Thursday, 1 November 2012

Iraq: Tribes muscle in

Some of the difficulties that confront companies operating in Iraq's energy sector came to light this month when the head of UAE drilling company Piling Tech revealed to the Al-Alam newspaper some of the challenges his company faces in going about its work. The head of the company, which is contracted by Russian firm Lukoil, explained how he was under sustained pressure from tribal elements in the south that regularly demand payments and other favours.

According to the Piling Tech head, his company had been forced to pay ID50 million to the heads of tribes in the area where the company operates before it had even started work. Such demands are reportedly commonplace. However, this was not the end of it. These tribes began coming back demanding more money while other tribes started allying themselves with the local tribes, enabling them to insist that the land the company is drilling belongs to them and they should also be paid. The Piling Tech head described these tribes as acting like “organised mercenaries”.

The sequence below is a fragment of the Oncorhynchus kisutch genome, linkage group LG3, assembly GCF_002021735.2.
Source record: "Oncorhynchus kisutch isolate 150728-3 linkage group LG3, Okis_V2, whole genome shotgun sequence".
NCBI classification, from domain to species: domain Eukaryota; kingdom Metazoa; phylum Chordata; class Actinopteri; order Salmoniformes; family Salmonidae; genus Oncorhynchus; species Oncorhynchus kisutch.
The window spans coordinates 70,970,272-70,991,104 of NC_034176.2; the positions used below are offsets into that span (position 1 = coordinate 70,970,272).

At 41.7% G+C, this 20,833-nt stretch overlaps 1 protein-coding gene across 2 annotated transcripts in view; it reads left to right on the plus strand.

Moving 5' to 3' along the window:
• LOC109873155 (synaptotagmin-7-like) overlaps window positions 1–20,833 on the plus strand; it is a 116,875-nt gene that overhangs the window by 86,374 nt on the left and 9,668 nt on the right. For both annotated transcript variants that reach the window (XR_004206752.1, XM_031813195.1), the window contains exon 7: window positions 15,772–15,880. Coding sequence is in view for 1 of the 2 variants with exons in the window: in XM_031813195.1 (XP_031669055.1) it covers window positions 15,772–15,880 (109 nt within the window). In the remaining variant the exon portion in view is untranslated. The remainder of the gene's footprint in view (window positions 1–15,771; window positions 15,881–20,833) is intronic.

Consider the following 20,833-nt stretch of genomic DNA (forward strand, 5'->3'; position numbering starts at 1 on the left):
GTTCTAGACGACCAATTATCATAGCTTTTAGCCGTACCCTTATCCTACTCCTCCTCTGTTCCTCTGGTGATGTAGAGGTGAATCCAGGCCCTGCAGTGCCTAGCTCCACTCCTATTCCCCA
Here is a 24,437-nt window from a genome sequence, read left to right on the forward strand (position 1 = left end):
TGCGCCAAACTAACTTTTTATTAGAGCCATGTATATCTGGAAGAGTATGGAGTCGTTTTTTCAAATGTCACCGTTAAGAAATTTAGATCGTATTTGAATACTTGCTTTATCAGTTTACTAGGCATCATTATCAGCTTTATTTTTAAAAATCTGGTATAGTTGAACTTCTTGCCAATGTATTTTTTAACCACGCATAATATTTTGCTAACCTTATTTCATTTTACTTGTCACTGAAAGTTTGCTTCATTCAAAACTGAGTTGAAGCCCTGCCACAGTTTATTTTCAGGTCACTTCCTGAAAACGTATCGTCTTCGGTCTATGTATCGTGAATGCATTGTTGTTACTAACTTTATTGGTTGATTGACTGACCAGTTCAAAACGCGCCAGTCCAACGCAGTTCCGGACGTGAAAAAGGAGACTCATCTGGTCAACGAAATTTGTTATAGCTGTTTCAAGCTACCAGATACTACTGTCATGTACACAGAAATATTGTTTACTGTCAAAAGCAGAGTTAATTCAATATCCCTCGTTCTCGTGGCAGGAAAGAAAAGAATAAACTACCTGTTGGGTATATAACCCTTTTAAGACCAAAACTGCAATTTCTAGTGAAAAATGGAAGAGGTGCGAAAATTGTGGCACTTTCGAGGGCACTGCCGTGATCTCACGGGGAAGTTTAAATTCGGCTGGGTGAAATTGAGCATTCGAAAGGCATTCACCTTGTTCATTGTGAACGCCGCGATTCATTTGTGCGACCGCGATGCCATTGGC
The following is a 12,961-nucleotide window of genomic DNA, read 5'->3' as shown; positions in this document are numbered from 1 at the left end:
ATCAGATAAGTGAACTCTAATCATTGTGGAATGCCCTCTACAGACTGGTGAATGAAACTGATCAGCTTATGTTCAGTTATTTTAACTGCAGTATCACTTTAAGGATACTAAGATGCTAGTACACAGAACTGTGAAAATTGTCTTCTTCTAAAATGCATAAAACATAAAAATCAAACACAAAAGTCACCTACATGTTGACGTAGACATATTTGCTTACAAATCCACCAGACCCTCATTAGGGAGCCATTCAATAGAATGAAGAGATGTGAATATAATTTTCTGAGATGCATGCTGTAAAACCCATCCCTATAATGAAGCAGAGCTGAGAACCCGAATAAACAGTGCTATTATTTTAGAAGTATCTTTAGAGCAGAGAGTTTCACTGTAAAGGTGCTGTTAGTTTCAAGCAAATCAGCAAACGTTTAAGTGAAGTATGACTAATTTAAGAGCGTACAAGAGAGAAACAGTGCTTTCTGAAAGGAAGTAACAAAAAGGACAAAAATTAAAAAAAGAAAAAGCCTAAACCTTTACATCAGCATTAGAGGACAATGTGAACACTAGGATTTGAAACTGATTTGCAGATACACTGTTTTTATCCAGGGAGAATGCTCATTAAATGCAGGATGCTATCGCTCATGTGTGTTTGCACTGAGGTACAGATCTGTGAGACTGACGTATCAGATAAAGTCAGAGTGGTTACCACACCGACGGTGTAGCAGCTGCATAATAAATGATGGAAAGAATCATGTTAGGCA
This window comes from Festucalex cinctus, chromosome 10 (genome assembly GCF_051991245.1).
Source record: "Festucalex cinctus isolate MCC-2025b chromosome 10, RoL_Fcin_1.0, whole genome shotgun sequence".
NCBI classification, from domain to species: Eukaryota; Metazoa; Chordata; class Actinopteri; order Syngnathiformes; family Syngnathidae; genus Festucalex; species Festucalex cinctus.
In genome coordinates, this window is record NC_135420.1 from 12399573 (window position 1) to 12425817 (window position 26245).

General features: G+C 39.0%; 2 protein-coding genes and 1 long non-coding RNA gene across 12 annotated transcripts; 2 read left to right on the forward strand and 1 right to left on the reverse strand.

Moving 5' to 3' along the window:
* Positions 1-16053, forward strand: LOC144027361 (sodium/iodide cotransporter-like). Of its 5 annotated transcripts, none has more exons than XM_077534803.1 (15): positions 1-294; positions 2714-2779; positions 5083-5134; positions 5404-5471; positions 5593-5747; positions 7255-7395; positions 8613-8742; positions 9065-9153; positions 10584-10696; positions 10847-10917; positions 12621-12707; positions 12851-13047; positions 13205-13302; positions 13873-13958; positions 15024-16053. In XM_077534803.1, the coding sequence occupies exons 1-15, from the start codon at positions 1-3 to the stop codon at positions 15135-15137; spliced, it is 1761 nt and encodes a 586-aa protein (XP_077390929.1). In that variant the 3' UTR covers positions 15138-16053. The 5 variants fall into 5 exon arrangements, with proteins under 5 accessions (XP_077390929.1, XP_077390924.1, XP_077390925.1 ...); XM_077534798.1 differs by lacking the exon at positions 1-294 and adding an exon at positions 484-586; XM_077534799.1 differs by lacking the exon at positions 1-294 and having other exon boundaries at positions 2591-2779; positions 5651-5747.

In addition, the tribes are forcing these international companies to take on their members and to provide them with jobs. As the head of the drilling company explained, “We were forced to take on unskilled workers from the tribes and to give them jobs that they don't understand.”

One of the main problems is that these tribes appear to be working in conjunction with, or at least with the blessing of, the security protection teams set up to provide security at the oil sites. According to the Piling Tech boss, “The police in charge of the protection gave the green light to the tribes to take money from the companies. When they [the tribes] come to us they feel strong and have no fear of the security protection teams.”

He also revealed that some of his engineers and other employees had felt so threatened by the behaviour of some tribes that they had quit their posts and left the country.

For more news and expert analysis about Iraq, please see Iraq Focus.

© 2012 Menas Associates

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